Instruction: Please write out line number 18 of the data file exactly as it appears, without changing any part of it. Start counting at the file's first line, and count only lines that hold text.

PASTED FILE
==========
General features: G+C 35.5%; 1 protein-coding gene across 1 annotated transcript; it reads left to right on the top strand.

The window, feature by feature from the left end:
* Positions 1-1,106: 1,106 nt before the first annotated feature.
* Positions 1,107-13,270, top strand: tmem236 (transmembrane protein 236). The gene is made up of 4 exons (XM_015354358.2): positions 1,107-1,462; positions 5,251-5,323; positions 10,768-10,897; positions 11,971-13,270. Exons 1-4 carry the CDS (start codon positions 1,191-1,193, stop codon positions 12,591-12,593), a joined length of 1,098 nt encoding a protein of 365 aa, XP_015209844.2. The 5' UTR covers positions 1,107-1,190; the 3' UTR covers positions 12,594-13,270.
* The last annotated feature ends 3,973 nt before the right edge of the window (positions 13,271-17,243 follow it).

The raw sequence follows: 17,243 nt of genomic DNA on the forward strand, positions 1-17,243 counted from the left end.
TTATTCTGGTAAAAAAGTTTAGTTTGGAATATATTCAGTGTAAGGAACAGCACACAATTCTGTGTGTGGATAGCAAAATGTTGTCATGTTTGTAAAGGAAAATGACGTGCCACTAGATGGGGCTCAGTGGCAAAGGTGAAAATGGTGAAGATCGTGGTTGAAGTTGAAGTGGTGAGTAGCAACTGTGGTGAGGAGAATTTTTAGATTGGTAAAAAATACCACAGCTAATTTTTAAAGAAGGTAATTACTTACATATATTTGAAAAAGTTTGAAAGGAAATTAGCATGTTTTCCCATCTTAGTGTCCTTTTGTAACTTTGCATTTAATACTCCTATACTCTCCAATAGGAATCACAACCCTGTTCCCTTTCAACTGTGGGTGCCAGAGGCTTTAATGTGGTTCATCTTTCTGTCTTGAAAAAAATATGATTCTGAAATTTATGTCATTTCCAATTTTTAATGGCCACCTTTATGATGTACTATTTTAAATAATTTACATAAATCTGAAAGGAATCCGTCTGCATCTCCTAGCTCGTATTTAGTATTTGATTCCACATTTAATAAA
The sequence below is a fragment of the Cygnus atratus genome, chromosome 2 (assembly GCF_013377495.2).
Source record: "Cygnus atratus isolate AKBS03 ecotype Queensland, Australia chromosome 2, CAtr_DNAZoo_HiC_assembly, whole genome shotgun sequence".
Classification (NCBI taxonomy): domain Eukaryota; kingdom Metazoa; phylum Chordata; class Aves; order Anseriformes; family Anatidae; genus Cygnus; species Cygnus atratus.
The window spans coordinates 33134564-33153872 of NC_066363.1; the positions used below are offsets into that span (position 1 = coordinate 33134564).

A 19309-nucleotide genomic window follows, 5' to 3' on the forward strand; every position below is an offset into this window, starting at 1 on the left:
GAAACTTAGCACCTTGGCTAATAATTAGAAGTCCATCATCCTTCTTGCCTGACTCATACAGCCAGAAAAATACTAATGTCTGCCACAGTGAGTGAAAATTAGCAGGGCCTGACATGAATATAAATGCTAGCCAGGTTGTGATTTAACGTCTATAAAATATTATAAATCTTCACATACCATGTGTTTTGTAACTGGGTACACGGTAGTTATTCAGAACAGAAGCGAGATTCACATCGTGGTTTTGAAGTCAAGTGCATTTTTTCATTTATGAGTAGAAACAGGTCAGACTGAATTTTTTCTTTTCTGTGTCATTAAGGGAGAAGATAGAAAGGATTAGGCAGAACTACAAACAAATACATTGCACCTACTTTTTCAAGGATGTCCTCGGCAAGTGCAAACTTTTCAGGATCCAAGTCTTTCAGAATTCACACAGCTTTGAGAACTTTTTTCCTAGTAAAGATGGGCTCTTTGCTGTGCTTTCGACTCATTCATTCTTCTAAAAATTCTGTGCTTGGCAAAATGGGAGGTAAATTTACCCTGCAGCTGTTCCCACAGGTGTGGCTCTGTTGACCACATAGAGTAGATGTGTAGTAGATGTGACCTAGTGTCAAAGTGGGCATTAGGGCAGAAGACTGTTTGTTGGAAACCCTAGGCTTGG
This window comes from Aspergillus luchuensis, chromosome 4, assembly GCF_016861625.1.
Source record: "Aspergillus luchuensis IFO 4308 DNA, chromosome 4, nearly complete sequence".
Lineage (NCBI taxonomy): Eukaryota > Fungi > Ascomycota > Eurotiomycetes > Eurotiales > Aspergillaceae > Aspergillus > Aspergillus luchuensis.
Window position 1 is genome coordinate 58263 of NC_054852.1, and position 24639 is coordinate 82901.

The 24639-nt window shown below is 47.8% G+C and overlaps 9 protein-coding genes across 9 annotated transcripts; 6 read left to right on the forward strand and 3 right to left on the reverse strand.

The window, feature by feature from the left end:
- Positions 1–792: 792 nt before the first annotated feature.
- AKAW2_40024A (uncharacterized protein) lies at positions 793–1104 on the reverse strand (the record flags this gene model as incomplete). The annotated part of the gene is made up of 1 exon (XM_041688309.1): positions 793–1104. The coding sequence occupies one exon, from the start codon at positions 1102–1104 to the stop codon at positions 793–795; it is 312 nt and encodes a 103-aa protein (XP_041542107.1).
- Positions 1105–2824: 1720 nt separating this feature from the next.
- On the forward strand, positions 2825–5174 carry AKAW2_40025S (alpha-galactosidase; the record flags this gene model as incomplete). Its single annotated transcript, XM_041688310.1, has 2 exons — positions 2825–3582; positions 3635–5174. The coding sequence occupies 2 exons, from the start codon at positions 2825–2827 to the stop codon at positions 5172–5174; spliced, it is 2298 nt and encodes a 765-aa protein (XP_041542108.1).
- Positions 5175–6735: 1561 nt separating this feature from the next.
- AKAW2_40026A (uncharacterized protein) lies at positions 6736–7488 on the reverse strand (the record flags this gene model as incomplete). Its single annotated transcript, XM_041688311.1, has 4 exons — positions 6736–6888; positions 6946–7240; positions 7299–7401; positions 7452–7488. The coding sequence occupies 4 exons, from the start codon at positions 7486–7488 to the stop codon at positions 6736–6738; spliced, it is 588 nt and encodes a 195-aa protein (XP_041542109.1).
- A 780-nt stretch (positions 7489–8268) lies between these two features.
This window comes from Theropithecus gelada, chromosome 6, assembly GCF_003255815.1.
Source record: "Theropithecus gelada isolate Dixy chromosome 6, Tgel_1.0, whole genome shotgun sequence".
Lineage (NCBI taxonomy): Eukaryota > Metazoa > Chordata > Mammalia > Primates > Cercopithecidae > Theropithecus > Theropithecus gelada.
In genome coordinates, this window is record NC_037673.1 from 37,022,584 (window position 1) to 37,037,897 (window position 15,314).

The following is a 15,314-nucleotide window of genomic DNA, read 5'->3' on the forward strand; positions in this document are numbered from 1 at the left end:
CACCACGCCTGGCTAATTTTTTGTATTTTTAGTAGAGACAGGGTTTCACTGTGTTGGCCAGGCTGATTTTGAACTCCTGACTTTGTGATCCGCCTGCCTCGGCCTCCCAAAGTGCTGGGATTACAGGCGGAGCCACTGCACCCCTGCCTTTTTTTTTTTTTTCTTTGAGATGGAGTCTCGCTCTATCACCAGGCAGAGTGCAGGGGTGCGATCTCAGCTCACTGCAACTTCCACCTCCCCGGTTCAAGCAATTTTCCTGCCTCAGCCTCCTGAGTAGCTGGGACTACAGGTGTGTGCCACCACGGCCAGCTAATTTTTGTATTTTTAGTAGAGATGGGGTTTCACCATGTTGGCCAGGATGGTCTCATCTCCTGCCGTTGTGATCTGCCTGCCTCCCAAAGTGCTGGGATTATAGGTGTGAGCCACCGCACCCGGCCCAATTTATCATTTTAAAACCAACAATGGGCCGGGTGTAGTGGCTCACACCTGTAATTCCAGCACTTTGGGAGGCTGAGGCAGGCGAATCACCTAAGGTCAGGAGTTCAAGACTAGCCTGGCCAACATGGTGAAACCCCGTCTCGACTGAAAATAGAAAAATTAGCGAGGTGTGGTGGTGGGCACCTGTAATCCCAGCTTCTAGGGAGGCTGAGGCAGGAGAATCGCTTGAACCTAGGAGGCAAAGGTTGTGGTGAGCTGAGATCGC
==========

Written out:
The 24639-nt window shown below is 47.8% G+C and overlaps 9 protein-coding genes across 9 annotated transcripts; 6 read left to right on the forward strand and 3 right to left on the reverse strand.